He was short on time, and ideas. In resignation and feeling terribly foolish, he opened the browser on his phone and laboriously typed out “how to buy drugs” with his index finger. The search returned Pfizer, GlaxoSmithKline, Cialis and Viagra. He frowned, and amended the search to “how to buy drugs dublin.”
Boots, McCabe’s, Adrian Dunne. He amended the search again to “how to buy illegal drugs dublin.” Finally, something promising: a website he’d never heard of called “Craigslist”, which featured dozens of posts full of alien terminology: “42O”, “Benz0$”, “Quaaludes”. Some were accompanied by photos of round clumps of some furry green substance; he suspected this might be dope, but wasn’t sure. He tapped on the first such post. The description advised him that a range of substances (“ec$tasy”, “premium Moroccan ku$h”, “#dublincocaine” and more besides) could be delivered anywhere in the city centre within two hours, and that he should contact the poster via an app called Kik. The poster’s username was xX_dota_powder_Xx.
After a full hour of embarrassment, Ger had reached his peak: the cold sweats had ceased, the palpitations gradually attenuating in intensity. At this point, no option remained but to barrel through the awkwardness to the other side. Signalling the barista for the same again, he downloaded Kik and set up a profile. When the app prompted him to fill in his personal details, he thoughtlessly entered his forename, but then stopped himself: presumably a degree of discretion would be advisable. He deleted “Ger” and replaced it with “drugbuyer2016”.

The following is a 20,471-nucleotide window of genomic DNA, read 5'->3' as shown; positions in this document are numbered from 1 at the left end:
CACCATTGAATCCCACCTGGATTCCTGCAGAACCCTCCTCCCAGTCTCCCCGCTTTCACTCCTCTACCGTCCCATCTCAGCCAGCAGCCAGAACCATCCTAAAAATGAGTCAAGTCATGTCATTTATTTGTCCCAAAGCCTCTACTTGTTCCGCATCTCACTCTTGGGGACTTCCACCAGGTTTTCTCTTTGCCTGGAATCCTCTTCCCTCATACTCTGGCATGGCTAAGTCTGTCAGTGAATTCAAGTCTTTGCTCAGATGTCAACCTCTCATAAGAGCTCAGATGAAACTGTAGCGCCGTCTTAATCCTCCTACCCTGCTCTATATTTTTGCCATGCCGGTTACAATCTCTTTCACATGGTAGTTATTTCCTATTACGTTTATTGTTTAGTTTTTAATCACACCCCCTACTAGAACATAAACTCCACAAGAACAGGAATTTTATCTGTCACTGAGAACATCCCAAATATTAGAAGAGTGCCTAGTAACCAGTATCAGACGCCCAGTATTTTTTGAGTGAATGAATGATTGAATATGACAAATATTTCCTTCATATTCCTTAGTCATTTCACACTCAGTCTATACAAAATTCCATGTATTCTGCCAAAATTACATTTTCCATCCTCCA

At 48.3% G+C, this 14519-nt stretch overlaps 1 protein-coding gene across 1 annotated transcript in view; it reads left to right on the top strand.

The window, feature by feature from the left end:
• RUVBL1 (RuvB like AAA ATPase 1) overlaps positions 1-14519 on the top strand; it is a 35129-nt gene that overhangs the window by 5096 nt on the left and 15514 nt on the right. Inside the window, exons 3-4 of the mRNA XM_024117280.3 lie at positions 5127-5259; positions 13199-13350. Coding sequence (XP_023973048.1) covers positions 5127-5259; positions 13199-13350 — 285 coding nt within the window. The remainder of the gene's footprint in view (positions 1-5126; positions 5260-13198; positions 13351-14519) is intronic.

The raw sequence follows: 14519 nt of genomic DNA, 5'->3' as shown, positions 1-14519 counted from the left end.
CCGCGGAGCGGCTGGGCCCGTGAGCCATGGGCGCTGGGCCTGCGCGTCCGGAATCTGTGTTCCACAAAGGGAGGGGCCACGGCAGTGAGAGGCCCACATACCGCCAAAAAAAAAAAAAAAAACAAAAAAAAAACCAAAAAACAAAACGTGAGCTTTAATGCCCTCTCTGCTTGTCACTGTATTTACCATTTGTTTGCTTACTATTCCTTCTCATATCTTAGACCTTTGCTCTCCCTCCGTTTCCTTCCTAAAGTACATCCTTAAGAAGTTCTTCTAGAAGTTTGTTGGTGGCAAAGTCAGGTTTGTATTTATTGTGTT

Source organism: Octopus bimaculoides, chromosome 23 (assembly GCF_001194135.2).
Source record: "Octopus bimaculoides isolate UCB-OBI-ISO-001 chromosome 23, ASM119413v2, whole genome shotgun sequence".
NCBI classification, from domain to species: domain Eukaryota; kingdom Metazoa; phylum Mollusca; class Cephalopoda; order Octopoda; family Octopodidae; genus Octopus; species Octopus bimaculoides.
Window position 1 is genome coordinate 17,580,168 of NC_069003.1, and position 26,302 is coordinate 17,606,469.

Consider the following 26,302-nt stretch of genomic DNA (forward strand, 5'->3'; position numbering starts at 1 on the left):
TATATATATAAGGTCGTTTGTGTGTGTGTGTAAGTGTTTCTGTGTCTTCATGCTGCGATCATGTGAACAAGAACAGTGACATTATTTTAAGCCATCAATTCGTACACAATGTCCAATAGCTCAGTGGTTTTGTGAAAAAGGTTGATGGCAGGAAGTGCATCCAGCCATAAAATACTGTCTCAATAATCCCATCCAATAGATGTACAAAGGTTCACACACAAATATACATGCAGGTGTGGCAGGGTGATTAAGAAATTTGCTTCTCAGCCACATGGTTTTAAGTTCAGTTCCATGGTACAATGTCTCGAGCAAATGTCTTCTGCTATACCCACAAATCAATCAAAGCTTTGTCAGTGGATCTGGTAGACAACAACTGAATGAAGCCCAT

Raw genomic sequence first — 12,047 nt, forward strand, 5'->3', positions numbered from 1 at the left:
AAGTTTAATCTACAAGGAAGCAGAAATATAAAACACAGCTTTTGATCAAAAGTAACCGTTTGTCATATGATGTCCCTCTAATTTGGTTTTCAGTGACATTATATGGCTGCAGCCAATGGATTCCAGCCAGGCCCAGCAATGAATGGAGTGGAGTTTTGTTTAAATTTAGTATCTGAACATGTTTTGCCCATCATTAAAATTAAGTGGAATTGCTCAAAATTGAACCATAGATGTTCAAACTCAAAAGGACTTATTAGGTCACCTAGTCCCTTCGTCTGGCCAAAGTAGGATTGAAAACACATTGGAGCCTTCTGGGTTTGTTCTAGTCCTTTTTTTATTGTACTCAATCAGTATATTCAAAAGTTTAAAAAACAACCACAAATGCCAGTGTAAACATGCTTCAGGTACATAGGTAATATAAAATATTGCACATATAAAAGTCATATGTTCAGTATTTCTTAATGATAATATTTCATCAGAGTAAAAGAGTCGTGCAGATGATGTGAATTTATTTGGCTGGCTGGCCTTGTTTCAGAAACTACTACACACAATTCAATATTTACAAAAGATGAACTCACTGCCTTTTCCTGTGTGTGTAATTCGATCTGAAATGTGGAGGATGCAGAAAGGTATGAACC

He found “xX_dota_powder_Xx” and, taking a deep breath, texted “Hello”.
Three tortuous minutes later, a response: “howiya pal what’s the story”
His right knee jiggling up and down, Ger replied, “How’s it going… I saw your ad… I want to buy some drugs”
“ha ha cool what do you need”
Ger hesitated: if this person became aware of just how ignorant Ger was, he was sure to be ripped off. Best to forestall that revelation as long as practicable. “What have you got on you?” he asked.
xX_dota_powder_Xx replied: “ive got everything pal
“got a few ounces of some banger hash in over the weekend
“few grams of ket, 30 quid a gram
“ive about 20 yokes with beamer stamps on them”
Ger was reminded of holidaying in France, arduously piecing his way through menus, looking for solitary words he recognized and hoping to infer the meaning from context, much too proud to ask the waiter for assistance. The word “hash” looked familiar – was that the same thing as dope? That sounded right. That was what people with cancer were after, to help them unwind after the chemo.